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Andrew Pyper, THE TRADE MISSIONAndrew Pyper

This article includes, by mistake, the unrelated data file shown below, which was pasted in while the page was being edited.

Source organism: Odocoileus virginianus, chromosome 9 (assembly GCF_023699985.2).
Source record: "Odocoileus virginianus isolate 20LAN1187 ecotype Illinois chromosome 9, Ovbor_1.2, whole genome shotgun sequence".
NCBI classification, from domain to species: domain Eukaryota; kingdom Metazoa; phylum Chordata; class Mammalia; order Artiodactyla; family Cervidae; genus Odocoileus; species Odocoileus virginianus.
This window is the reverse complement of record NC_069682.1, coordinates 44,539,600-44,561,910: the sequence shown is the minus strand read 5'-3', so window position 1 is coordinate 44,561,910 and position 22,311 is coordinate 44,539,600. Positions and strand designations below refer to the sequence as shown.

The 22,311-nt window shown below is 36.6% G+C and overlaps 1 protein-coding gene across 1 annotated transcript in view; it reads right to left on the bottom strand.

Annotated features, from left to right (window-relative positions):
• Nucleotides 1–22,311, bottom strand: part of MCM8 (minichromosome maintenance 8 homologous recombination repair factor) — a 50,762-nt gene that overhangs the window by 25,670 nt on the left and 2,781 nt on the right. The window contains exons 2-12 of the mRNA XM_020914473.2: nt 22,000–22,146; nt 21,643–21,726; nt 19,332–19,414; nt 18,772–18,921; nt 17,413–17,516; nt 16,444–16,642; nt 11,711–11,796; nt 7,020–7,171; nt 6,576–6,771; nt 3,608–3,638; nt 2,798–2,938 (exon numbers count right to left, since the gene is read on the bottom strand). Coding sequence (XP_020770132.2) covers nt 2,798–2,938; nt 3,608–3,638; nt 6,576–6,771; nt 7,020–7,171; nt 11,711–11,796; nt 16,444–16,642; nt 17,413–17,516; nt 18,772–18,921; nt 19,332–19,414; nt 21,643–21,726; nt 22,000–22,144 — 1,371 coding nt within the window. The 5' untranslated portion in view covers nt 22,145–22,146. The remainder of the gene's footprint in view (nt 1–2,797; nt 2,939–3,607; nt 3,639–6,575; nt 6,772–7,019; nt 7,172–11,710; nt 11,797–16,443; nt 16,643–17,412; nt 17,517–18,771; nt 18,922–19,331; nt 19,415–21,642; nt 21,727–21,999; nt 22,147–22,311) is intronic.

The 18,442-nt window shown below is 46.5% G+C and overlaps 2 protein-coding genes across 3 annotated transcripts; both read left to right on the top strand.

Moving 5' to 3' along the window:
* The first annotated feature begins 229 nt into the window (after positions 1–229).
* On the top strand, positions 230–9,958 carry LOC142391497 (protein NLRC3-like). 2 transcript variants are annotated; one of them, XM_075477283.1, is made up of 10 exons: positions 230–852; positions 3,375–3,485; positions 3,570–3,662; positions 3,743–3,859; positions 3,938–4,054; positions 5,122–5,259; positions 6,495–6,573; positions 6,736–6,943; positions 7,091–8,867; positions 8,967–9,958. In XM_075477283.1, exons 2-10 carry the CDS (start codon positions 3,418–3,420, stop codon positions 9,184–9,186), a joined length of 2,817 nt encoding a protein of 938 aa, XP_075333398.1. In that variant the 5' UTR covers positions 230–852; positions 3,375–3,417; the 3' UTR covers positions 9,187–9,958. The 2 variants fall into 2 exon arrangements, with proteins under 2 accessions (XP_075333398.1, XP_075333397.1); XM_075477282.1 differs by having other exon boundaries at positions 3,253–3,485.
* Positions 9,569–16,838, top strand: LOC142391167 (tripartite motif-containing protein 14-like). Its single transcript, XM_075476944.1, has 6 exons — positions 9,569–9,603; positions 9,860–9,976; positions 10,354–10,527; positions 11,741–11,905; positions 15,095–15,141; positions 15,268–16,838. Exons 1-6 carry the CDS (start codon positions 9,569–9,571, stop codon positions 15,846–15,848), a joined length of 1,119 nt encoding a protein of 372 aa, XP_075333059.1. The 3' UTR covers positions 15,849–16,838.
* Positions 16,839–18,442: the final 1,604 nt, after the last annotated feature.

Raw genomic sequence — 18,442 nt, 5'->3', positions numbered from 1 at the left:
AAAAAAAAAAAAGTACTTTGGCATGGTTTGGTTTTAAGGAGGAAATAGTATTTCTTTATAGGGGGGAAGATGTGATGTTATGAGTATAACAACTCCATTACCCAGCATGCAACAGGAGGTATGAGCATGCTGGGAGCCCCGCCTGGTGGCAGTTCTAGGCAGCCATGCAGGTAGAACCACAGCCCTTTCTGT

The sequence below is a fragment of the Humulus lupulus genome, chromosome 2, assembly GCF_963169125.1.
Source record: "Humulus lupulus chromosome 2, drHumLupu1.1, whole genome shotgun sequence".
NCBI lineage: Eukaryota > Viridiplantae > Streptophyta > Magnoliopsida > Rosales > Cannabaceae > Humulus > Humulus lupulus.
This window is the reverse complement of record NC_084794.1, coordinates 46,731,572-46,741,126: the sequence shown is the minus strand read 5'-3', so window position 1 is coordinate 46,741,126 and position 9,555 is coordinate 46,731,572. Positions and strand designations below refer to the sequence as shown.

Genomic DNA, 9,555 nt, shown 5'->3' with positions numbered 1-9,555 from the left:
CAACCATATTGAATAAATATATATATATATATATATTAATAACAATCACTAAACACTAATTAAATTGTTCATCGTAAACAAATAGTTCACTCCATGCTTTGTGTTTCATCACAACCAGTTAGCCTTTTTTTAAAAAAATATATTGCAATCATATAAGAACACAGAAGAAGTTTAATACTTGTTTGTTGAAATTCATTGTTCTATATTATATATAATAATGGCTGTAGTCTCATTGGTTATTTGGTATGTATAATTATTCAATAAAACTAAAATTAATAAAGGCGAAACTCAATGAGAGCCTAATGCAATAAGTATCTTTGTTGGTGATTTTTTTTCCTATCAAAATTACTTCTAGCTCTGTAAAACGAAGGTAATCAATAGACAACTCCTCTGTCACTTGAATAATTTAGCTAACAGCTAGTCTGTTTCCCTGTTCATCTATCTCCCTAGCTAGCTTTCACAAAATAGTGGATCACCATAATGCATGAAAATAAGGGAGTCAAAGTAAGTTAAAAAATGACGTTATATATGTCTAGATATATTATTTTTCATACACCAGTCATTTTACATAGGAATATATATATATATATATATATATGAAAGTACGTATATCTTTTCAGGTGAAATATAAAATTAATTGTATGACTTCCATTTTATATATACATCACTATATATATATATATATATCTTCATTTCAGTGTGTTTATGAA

The ad copy on the back of the proofs for Pyper's second novel (after Lost Girls) points out just what's right, and what's wrong, with the book: "The Trade Mission is a gripping, ingeniously plotted thriller with an underlying literary interest in social criticism...." The novel does grip, and while its plot—two young North American software entrepreneurs and their colleagues visiting Brazil are kidnapped by extortionists in the jungle, then escape for a chase—isn't quite ingenious, it's clever enough; so far so good. The problem is the "underlying literary interest in social criticism." One supposes the copywriter mentioned "literary" as a pointer to Pyper's prose, which is lush and suffused with psychological insight, but which too often draws attention to itself at the expense of the story. The "social criticism" is relayed through character studies—the kidnapped are extremely complex creations, as is their Canadian translator, a woman rapidly approaching middle age, who narrates; her probings into the differences rendered by wealth, class and age among the kidnapped, and between them and their captors, are perceptive and fresh. The novel takes a serious wrong turn, though, when the kidnapped are harbored by a tribe of Yanomami Indians. While giving the narrator plenty of chance to comment on the degradation of the rain forest and its peoples by industrial interests, this turn feels contrived; it leads to the kidnapped ingesting a native hallucinogen, which exacerbates the murkiness of the narrator's perceptions and results in a storytelling muddle that Pyper straightens out only through further contrivances. Pyper is a talented stylist and a masterful psychological portraitist, but his new novel is a slog. (Feb.)